[by Paul Ludington] A few companies have tried to improve the iPod experience with wireless remote controls and Digital Lifestyle Outfitters (DLO) recently joined the fray with the iDirect infrared remote. The iDirect consists of two separate parts: an infrared receiver unit that plugs into the top of the iPod and a small, five-button remote. Like many other iPod accessory manufacturers, DLO successfully employs the basic look of the iPod with a white and gray design and rounded edges.
The receiving unit fits well on the top of the iPod with a short height and a width slightly smaller than the iPod itself. Since the iDirect receiver covers the top of the iPod almost completely, the hold button is unusable (although you shouldn’t need a hold button if you are planning on using a remote control) while the receiver is attached. DLO has included a headphone jack in the top of the iDirect to replace the one that is covered.
Find out more about the DLO iDirect Remote Control
The functionality of the iDirect remote is basic, duplicating the buttons of the Apple wired remote. Included functions are power on/off, play, pause, volume up, volume down, next song, and previous song. This limited functionality is perhaps the biggest drawback of the iDirect (and other iPod remotes as well) since there is no function to switch between albums or playlists. The usefulness of the iDirect remote is further reduced when integrating your iPod into a home audio system through the dock line out since the volume controls on the remote don’t work with line out.
One of the more useful features of infrared receiving devices like the iDirect is the ability to replace the included remote control with a universal learning remote. Universal learning remotes are programmable devices that can be “taught” the infrared signals of the original remote, thus allowing you to replace several remotes with the learning remote. I tested the iDirect with an inexpensive Philips six-device learning remote and was easily able to program it to control my iPod through the iDirect receiver. It is certainly less of a headache to be able to control my iPod with the same remote I use for my TV, DVD player and digital cable box.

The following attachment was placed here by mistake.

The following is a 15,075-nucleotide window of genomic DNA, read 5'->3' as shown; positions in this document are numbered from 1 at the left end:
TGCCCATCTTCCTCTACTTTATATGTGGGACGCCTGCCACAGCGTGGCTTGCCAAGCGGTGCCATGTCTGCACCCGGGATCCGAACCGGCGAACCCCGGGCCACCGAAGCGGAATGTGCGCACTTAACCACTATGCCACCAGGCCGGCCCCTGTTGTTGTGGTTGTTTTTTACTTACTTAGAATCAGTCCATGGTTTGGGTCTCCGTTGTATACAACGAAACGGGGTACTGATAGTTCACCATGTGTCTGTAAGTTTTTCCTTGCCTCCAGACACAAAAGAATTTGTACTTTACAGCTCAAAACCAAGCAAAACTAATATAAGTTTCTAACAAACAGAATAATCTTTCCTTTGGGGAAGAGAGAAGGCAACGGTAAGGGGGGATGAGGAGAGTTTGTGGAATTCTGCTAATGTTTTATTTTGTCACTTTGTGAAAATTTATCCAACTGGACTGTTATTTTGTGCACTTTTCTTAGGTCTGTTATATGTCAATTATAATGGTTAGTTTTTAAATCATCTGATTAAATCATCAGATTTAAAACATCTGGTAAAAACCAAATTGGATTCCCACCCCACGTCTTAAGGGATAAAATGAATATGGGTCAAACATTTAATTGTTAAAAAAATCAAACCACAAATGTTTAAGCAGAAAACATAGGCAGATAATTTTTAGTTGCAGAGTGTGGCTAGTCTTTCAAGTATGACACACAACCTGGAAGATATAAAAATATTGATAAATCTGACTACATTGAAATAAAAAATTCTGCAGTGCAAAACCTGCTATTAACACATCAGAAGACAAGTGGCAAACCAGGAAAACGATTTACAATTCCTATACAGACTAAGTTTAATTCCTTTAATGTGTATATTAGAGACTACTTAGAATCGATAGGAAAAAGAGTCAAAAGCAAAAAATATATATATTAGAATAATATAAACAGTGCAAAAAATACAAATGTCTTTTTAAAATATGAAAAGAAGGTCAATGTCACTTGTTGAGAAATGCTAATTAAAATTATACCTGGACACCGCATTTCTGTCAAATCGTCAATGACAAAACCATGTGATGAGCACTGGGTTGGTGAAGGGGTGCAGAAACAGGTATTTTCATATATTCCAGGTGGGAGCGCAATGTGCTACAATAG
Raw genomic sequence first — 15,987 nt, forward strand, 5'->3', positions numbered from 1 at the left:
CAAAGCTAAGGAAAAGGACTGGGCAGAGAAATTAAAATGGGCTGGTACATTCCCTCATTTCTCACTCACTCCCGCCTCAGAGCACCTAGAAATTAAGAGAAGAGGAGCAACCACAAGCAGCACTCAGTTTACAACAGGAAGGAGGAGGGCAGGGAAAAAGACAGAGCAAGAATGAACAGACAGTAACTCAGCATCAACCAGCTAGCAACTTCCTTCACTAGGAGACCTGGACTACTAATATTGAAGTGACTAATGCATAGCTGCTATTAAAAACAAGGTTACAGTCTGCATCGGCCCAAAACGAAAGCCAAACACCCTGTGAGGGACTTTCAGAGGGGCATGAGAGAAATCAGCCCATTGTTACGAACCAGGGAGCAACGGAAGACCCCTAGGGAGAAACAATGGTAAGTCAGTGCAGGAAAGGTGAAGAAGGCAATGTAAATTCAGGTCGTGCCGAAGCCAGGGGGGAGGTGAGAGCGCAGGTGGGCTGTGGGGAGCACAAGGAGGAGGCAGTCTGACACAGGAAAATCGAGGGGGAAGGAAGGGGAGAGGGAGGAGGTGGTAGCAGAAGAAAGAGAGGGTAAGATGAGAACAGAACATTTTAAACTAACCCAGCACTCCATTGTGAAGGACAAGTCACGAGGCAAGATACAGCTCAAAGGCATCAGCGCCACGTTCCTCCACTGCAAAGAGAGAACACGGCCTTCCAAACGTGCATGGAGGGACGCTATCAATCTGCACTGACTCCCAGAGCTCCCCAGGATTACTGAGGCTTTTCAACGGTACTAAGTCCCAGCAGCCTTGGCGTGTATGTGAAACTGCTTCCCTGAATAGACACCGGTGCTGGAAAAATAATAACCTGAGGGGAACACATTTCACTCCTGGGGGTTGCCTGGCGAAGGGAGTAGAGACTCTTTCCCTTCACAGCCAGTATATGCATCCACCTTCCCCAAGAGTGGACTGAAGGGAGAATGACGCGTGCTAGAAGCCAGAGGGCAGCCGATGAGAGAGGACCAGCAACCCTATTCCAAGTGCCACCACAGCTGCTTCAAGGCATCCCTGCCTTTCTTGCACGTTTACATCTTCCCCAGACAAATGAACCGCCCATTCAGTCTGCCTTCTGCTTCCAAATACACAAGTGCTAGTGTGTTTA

In my home audio setup, the range of the iDirect was good. With the included remote, I was able to fully control my iPod from 30 feet away, certainly adequate for most people to operate their audio devices. With the universal learning remote, the range improved to at least 40 feet (I would’ve had to walk outside to see just how far I could go).
At $49.99 retail the iDirect is priced similarly to other wireless iPod remote control options. If your listening habits are like mine and don’t fit in with the simple functionality of iPod remotes (riding in the car and switching between albums and playlists regularly), you may not want to purchase one. For those looking for a wireless iPod remote control solution, however, the iDirect seems to be a solid choice.